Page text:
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With time running out, GOP state reps file new challenge to Pa.’s election results, citing already rejected claims of fraud

They requested the court order the decertification of the state's vote based on already debunked conspiracy theories and a bevy of complaints that have previously been rejected by courts.

Pennsylvania Rep. Daryl Metcalfe (R., Butler)
Pennsylvania Rep. Daryl Metcalfe (R., Butler)Read more

With less than a day to go until the federal deadline for states to lock in their delegates for the Dec. 14 Electoral College vote, Pennsylvania Republicans have bombarded state and federal courts with a flurry of new legal filings, grasping for last-minute traction in their thus far unsuccessful attempts to overturn the results of the presidential election.

A group of nine Pennsylvania lawmakers, led by State Rep. Daryl Metcalfe (R., Butler), filed a new lawsuit before the Pennsylvania Commonwealth Court posted to public dockets Monday that called the state’s administration of the 2020 election “so severely flawed it is impossible to certify the accuracy of the purported results.”

They requested the court withdraw Pennsylvania’s final vote tally — a case they supported with already debunked conspiracy theories and a bevy of complaints that have previously been rejected by state and federal judges in earlier legal fights.

Meanwhile, in a separate filing, several of the same lawmakers joined more than 30 other GOP state House colleagues in urging the U.S. Supreme Court to consider a push from U.S. Rep. Mike Kelly (R., Pa.) to roll back Pennsylvania’s certified results based on his arguments that the state’s vote-by-mail law is unconstitutional.

All this came as President Donald Trump’s lawyers waged a smaller-scale — but likely equally quixotic fight — over roughly 2,000 mail ballots they are seeking to disqualify in Bucks County in what has become the campaign’s last active legal challenge in the state. The Pennsylvania Supreme Court, where the campaign is pressing that case, already rejected similar suits involving ballots from Philadelphia and Montgomery County challenged over identical issues.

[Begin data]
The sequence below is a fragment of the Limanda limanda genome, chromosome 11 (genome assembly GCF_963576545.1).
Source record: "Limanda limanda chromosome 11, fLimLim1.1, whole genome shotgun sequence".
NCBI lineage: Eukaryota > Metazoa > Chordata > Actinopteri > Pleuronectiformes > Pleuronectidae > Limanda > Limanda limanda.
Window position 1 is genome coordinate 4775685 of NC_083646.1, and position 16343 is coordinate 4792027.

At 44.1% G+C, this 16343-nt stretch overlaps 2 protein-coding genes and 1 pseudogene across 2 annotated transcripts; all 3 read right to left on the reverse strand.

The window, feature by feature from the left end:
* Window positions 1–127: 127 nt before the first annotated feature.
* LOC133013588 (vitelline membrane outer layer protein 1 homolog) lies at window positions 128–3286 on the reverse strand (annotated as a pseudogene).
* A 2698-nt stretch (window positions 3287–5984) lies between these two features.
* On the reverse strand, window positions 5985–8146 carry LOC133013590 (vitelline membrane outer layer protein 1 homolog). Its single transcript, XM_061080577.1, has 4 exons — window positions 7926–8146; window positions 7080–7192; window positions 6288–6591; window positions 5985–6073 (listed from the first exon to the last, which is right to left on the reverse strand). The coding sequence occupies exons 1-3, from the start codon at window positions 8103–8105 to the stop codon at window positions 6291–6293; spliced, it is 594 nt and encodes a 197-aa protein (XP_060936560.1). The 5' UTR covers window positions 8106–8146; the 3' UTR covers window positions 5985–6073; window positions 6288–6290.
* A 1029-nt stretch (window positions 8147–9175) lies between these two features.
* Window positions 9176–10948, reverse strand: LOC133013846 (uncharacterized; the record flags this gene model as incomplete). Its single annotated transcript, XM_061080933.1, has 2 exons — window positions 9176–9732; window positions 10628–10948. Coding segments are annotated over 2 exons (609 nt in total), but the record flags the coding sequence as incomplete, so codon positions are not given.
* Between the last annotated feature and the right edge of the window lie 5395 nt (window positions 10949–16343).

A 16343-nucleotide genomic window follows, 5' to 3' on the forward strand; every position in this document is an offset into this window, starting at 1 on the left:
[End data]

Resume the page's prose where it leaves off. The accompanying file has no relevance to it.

With legal briefs flying, Lyndsay Kensinger, a spokesperson for Gov. Tom Wolf, dismissed the Republicans’ latest efforts Monday as “just another attempt … to spread disinformation and ignore reality.”

“Allegations of fraud and tired conspiracy theories have been repeatedly debunked and dismissed by the courts,” she said. “The facts are clear: Pennsylvania had a free and fair election and pretending otherwise should be rejected by all of us.”

It was unlikely that any of the last-minute legal wrangling had any chance of changing the election loss that Trump and his allies have been denying for over a month.

The federal deadline for states to resolve any outstanding election disputes and lock in their delegates for the Electoral College vote is Tuesday. And by Monday evening, Wolf’s office said it had not yet even been served with Metcalfe’s new suit.

What’s more, the state certified its results last month, declaring President-elect Joe Biden the victor by some 81,000 votes. And Wolf has appointed Biden’s slate of delegates to deliver him the state’s 20 Electoral College votes next week.

But as time has run short and Republican leadership in the state legislature has made it clear it has no intention of acting on calls from some in their party to upend that process, the efforts by upstart GOP representatives in Harrisburg have only become more frenzied.